Scientists Create One Molecule With Two Antibody Functions
Abbott scientists are the first to discover a proprietary technology that combines the function and specificity of two or more monoclonal antibodies (mAbs) into one molecular entity that demonstrates drug-like properties and manufacturing feasibility. These molecules, called dual-variable domain Ig (DVD-Ig), will allow for development of individual drug candidates that target multiple disease-causing molecules in various therapeutic categories.
Published online earlier this week in Nature Biotechnology, this landmark study demonstrates a completely new platform that may be relevant to cancer, autoimmune diseases and other complicated conditions in which multiple disease-mediators are at play. Simultaneous blockage of multiple targets using DVD-Ig agents may increase efficacy in comparison to inhibition of a single target using a mAb.
"Combining the specificity of two or more antibodies into one drug has been a significant challenge for researchers looking at next generation biologic therapies," said Abbott Scientists Chengbin Wu, Ph.D. and Tariq Ghayur, Ph.D., who designed the DVD-Ig molecules and led the research team. "Abbott's approach is remarkably versatile and efficient in creating a single molecular entity with drug-like properties and the ability to target multiple disease mediators. We are very excited about the doors this opens in drug development across a range of therapeutic areas."
The process of combining two or more mAbs involves the use of molecular biology techniques, such as polymerase chain reaction (PCR), to link the regions (variable domains) of two different antibodies that target specific disease-causing molecules. The resulting molecule has two different (dual) variable domains, each of which targets a different disease-causing antigen.
While other public and private research programs have endeavored to combine two antibodies into one entity, the results have been limited by poor pharmacokinetics, stability and manufacturing feasibility.
Addressing only one disease target with a traditional mAb can result in limited efficacy because the disease can progress on multiple levels. For example, in rheumatoid arthritis (RA) distinct disease mediators (mechanisms) contribute towards various aspects of the disease such as inflammation, angiogenesis, pannus formation (thickened layers of granulation tissue) and bone and cartilage erosion. Therefore, targeting two or more disease mechanisms in RA may show far greater efficacy than targeting a single mechanism.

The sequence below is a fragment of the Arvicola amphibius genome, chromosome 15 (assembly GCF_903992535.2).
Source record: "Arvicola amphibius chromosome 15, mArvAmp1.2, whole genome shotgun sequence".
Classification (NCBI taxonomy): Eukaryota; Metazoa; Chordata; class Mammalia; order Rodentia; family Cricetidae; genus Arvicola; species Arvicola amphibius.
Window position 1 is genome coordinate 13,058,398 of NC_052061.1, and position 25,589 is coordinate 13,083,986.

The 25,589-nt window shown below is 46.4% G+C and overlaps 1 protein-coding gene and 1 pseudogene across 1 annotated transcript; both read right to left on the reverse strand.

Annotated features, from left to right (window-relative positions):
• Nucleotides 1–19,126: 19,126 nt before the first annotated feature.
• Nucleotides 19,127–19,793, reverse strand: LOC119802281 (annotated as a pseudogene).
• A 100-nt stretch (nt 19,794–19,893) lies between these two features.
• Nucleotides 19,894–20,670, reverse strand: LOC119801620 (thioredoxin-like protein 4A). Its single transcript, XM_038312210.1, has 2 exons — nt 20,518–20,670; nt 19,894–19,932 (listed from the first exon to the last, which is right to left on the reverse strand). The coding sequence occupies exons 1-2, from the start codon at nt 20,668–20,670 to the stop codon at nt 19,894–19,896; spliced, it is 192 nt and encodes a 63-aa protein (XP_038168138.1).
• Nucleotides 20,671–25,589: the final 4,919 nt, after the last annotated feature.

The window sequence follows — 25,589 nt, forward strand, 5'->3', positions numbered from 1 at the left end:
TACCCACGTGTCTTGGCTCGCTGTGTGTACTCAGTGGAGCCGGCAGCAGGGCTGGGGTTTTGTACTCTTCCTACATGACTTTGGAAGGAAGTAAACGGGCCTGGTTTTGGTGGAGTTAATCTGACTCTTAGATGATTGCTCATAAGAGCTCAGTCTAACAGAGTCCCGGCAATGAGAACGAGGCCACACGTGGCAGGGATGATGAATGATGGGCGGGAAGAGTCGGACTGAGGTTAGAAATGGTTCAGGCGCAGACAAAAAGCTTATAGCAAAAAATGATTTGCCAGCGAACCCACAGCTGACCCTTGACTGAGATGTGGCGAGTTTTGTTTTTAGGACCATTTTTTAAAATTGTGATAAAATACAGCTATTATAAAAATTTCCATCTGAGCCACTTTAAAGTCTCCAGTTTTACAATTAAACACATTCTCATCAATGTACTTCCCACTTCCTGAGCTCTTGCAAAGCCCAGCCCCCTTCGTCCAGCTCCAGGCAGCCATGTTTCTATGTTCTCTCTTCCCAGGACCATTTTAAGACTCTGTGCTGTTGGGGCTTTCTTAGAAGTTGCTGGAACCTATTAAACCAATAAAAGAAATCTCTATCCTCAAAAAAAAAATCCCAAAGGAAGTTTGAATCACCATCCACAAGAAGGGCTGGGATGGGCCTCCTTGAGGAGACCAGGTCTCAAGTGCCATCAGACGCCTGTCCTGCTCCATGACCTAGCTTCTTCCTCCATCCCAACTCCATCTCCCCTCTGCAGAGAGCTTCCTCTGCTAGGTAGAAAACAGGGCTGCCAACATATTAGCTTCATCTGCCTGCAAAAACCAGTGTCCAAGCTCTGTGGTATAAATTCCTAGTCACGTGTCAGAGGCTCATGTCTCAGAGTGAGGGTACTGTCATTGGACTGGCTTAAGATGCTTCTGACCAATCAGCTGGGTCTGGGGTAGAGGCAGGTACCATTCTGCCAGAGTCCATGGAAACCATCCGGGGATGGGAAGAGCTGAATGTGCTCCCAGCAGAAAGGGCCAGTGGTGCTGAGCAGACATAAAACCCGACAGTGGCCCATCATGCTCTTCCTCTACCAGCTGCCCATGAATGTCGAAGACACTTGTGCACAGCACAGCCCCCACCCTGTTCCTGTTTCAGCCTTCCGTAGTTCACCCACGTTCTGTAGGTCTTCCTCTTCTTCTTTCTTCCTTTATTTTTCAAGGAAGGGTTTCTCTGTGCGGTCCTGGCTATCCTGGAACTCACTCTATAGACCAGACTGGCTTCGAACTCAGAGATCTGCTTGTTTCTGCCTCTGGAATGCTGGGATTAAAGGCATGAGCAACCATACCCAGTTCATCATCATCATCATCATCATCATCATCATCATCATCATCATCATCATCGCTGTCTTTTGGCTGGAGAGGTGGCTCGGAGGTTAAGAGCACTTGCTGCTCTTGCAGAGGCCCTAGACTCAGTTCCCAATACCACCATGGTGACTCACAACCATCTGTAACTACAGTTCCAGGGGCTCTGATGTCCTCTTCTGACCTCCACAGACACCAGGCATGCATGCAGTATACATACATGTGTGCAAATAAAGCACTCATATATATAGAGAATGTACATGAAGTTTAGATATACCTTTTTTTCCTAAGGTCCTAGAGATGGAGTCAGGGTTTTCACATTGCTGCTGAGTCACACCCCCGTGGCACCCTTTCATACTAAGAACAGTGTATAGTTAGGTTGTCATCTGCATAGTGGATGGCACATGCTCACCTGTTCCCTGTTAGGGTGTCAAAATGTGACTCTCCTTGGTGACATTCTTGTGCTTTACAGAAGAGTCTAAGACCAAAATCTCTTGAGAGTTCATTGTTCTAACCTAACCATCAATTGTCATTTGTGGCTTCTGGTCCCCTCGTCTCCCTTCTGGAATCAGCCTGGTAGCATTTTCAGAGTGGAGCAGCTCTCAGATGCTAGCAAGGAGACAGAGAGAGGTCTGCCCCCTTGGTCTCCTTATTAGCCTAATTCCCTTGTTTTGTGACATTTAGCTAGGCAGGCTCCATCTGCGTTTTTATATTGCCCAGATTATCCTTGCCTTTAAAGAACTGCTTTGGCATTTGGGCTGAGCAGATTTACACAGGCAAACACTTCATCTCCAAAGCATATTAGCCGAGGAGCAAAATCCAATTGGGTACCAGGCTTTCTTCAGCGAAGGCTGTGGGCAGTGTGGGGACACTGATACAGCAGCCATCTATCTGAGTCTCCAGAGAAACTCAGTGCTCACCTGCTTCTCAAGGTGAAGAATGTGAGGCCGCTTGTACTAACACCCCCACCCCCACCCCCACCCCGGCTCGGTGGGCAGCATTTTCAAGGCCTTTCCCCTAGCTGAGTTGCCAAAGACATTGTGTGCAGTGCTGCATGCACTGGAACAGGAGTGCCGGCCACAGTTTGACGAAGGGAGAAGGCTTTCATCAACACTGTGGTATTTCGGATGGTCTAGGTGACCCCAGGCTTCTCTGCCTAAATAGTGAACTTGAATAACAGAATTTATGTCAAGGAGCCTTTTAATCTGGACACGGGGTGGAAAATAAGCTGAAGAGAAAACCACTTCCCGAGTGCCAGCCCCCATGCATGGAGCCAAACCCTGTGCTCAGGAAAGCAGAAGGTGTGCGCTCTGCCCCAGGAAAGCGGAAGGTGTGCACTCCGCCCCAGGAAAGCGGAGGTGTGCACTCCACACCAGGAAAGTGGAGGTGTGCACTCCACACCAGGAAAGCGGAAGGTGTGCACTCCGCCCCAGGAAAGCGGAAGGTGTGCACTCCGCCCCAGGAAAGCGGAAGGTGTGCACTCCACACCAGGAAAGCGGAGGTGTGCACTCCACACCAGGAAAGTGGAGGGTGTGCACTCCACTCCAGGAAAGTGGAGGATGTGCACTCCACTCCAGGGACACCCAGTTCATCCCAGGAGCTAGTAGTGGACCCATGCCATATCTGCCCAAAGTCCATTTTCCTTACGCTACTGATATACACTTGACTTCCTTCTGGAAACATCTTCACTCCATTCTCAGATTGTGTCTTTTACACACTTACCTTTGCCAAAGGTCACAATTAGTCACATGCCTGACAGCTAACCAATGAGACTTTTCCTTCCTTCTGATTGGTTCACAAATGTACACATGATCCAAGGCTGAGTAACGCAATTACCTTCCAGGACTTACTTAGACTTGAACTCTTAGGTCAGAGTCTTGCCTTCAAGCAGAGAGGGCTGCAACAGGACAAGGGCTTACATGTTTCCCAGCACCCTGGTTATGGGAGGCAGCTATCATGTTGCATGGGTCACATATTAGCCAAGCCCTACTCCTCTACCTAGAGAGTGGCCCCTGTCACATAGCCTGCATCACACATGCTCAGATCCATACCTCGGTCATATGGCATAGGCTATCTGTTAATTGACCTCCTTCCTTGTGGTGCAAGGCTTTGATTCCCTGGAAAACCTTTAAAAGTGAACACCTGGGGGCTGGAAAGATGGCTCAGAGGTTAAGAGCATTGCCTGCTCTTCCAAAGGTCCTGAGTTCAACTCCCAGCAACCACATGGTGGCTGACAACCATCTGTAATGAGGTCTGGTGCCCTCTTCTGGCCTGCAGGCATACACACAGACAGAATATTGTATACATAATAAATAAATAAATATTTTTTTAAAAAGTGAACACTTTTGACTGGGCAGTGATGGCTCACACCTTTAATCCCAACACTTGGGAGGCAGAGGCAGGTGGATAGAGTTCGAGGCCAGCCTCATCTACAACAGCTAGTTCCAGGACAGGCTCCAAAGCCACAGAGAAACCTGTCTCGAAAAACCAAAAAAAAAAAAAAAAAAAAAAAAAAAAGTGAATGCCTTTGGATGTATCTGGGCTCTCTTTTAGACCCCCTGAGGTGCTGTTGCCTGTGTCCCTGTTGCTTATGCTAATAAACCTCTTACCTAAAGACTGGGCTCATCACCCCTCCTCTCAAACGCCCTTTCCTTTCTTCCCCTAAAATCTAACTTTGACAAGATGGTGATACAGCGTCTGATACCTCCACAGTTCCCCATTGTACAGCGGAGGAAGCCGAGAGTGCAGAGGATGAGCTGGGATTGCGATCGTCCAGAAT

Using the DVD-Ig technology, research teams at Abbott have already created a single drug candidate that targets multiple disease components, one of which is TNF-alpha, a well-established target in RA. Preclinical evaluation of this drug candidate is underway.
Abbott's DVD-Ig approach has distinct technological, scientific and drug development advantages compared to mAbs and to previous efforts to create a multi-specific antibody. The approach is compatible with any antibody, including humanized mAbs, fully-human mAbs and chimeric mAbs, and can potentially be extended beyond antibodies to receptor proteins and other, similar molecules. DVD-Ig drugs also may have improved efficacy because they target multiple disease-causing molecules, and can address redundant disease processes, in which two different molecules have the same disease-causing effect.
Abbott has completed technology validation on the DVD-Ig program, and is currently confirming process development and manufacturing for the technology platform. Concurrently, preclinical work has been conducted on a variety of combinations at Abbott to date.